Black hole lightning due to particle acceleration at subhorizon scales
Aleksić J., …, Krauß F. et al. 2014, Science 346, 1080
Supermassive black holes with masses of millions to billions of solar masses are commonly found in the centers of galaxies. Astronomers seek to image jet formation using radio interferometry but still suffer from insufficient angular resolution. An alternative method to resolve small structures is to measure the time variability of their emission. Here we report on gamma-ray observations of the radio galaxy IC 310 obtained with the MAGIC (Major Atmospheric Gamma-ray Imaging Cherenkov) telescopes, revealing variability with doubling time scales faster than 4.8 min. Causality constrains the size of the emission region to be smaller than 20% of the gravitational radius of its central black hole. We suggest that the emission is associated with pulsar-like particle acceleration by the electric field across a magnetospheric gap at the base of the radio jet.
A Variable-Density Absorption Event in NGC 3227 mapped with Suzaku and Swift
Beuchert T., Markowitz A., Krauß F., et al. 2015, A&A 584, A82.
The morphology of the circumnuclear gas accreting onto supermassive black holes in Seyfert galaxies remains a topic of much debate. As the innermost regions of Active Galactic Nuclei (AGN) are spatially unresolved, X-ray spectroscopy, and in particular line-of-sight absorption variability, is a key diagnostic to map out the distribution of gas. Observations of variable X-ray absorption in multiple Seyferts and over a wide range of timescales indicate the presence of clumps/clouds of gas within the circumnuclear material. Eclipse events by clumps transiting the line of sight allow us to explore the properties of the clumps over a wide range of radial distances from the optical/UV Broad Line Region (BLR) to beyond the dust sublimation radius. Time-resolved absorption events have been extremely rare so far, but suggest a range of density profiles across Seyferts. We resolve a weeks-long absorption event in the Seyfert NGC 3227. We examine six Suzaku and twelve Swift observations from a 2008 campaign spanning 5 weeks. We use a model accounting for the complex spectral interplay of three differently-ionized absorbers. We perform time-resolved spectroscopy to discern the absorption variability behavior. We also examine the IR-to-X-ray spectral energy distribution (SED) to test for reddening by dust. The 2008 absorption event is due to moderately-ionized (log ξ∼1.2−1.4) gas covering 90% of the line of sight. We resolve the density profile to be highly irregular, in contrast to a previous symmetric and centrally-peaked event mapped with RXTE in the same object. The UV data do not show significant reddening, suggesting that the cloud is dust-free. The 2008 campaign has revealed a transit by a filamentary, moderately-ionized cloud of variable density that is likely located in the BLR, and possibly part of a disk wind.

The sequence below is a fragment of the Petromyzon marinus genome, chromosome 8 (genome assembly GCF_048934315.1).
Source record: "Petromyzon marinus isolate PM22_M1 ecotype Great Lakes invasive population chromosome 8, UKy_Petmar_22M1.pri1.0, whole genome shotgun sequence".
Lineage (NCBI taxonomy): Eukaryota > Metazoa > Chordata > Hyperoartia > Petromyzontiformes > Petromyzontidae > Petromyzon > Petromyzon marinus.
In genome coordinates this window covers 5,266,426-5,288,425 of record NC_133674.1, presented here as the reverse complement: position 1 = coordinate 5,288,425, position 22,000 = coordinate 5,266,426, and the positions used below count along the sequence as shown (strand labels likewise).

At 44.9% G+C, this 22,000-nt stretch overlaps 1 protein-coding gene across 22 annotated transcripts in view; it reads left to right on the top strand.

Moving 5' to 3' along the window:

PSR J1906+0722: An elusive gamma-ray pulsar
Clark C.J., Pletsch H.J., …, Krauß F., et al. 2015, ApJ 809, L2
We report the discovery of PSR J1906+0722, a gamma-ray pulsar detected as part of a blind survey of unidentified Fermi Large Area Telescope (LAT) sources being carried out on the volunteer distributed computing system, Einstein@Home. This newly discovered pulsar previously appeared as the most significant remaining unidentified gamma-ray source without a known association in the second Fermi-LAT source catalog (2FGL) and was among the top ten most significant unassociated sources in the recent third catalog (3FGL). PSR J1906+0722 is a young, energetic, isolated pulsar, with a spin frequency of 8.9 Hz, a characteristic age of 49 kyr, and spin-down power 1.0×1036 erg s-1. In 2009 August it suffered one of the largest glitches detected from a gamma-ray pulsar (Δf/f≈4.5×10−6). Remaining undetected in dedicated radio follow-up observations, the pulsar is likely radio-quiet. An off-pulse analysis of the gamma-ray flux from the location of PSR J1906+0722 revealed the presence of an additional nearby source, which may be emission from the interaction between a neighboring supernova remnant and a molecular cloud. We discuss possible effects which may have hindered the detection of PSR J1906+0722 in previous searches and describe the methods by which these effects were mitigated in this survey. We also demonstrate the use of advanced timing methods for estimating the positional, spin and glitch parameters of difficult-to-time pulsars such as this.